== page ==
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Re: Ada subtypes and base types
- From: Laurent GUERBY <laurent at guerby dot net>
- To: law at redhat dot com
- Cc: Waldek Hebisch <hebisch at math dot uni dot wroc dot pl>, gcc at gcc dot gnu dot org
- Date: Wed, 15 Mar 2006 23:45:39 +0100
- Subject: Re: Ada subtypes and base types
- References: <E1FDnj3firstname.lastname@example.org> <email@example.com>
On Mon, 2006-03-13 at 15:31 -0700, Jeffrey A Law wrote:
> On Mon, 2006-02-27 at 20:08 +0100, Waldek Hebisch wrote:
> > What do you mean by "abuse"? TYPE_MAX_VALUE means maximal value
> > allowed by given type.
> As long as you're *absolutely* clear that a variable with a
> restricted range can never hold a value outside that the
> restricted range in a conforming program, then I'll back off
> the "abuse" label and merely call it pointless :-)
Variables in a non erroneous Ada program all have their value between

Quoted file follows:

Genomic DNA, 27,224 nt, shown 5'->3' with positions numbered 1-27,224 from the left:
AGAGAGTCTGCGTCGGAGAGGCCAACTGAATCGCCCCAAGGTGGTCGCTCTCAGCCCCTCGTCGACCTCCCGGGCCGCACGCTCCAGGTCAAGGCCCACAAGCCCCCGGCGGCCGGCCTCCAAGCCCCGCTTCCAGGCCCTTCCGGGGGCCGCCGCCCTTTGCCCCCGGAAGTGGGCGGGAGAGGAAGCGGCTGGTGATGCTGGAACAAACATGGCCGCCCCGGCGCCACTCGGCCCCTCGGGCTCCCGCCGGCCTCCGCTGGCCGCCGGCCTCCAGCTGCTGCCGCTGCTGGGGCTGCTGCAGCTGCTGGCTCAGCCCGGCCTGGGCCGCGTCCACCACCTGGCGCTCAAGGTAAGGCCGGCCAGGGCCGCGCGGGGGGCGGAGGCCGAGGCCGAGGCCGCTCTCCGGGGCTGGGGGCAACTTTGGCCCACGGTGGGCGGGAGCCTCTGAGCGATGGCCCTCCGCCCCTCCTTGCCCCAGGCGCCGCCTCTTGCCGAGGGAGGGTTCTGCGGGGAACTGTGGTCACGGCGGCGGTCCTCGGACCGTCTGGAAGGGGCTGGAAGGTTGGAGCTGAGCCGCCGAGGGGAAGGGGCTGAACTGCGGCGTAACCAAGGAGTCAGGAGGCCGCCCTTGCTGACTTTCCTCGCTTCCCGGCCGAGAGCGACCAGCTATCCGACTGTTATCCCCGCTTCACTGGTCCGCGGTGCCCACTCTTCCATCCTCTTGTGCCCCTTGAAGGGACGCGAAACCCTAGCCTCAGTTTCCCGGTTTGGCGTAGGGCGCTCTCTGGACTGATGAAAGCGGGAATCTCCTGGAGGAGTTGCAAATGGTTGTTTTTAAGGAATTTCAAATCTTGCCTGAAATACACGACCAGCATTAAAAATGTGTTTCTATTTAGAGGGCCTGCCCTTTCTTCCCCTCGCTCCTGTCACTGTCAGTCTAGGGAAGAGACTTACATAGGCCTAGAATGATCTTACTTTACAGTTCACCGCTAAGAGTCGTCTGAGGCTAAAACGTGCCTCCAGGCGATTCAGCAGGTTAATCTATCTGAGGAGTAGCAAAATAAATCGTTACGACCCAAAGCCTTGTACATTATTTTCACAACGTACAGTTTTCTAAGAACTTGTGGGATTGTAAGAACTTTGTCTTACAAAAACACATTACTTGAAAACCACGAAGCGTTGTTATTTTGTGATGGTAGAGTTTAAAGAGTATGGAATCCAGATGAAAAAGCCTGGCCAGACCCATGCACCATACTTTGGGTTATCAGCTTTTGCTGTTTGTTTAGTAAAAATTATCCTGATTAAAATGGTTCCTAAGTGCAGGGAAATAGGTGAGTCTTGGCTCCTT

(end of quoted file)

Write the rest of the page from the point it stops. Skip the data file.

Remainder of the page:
their type bounds from the optimizer perspective (the special 'valid
case put aside).
The Ada FE and RTS are currently compiled with compiler checks off
so of course programming errors are magnified by VRP (as seen in one
> The scheme you're using "promoting" to a base type before all
> arithmetic creates lots of useless type conversions and means
> that the optimizers can't utilize TYPE_MIN_VALUE/TYPE_MAX_VALUE
> anyway. ie, you don't gain anything over keeping that knowledge
> in the front-end.
It just means that the optimizer has to be smarter than it currently is,
may be one day it will be, so yes front-end should pass their knowledge.
There's no reason in language design (unless you want to cripple
performance and usability) not to do what Ada and Pascal are doing:
intermediate values are kept in an implementation defined
"base" type. If you have a reason to do otherwise, please
let us know.
Anyway, I'm pretty sure that it's possible to find cases where
the current optimizer thanks to VRP improvements is able to remove
checks that the Ada front-end wasn't able to remove, and check removal
is usually a pretty important optimization in Ada and Pascal (of course
mostly useless in C :).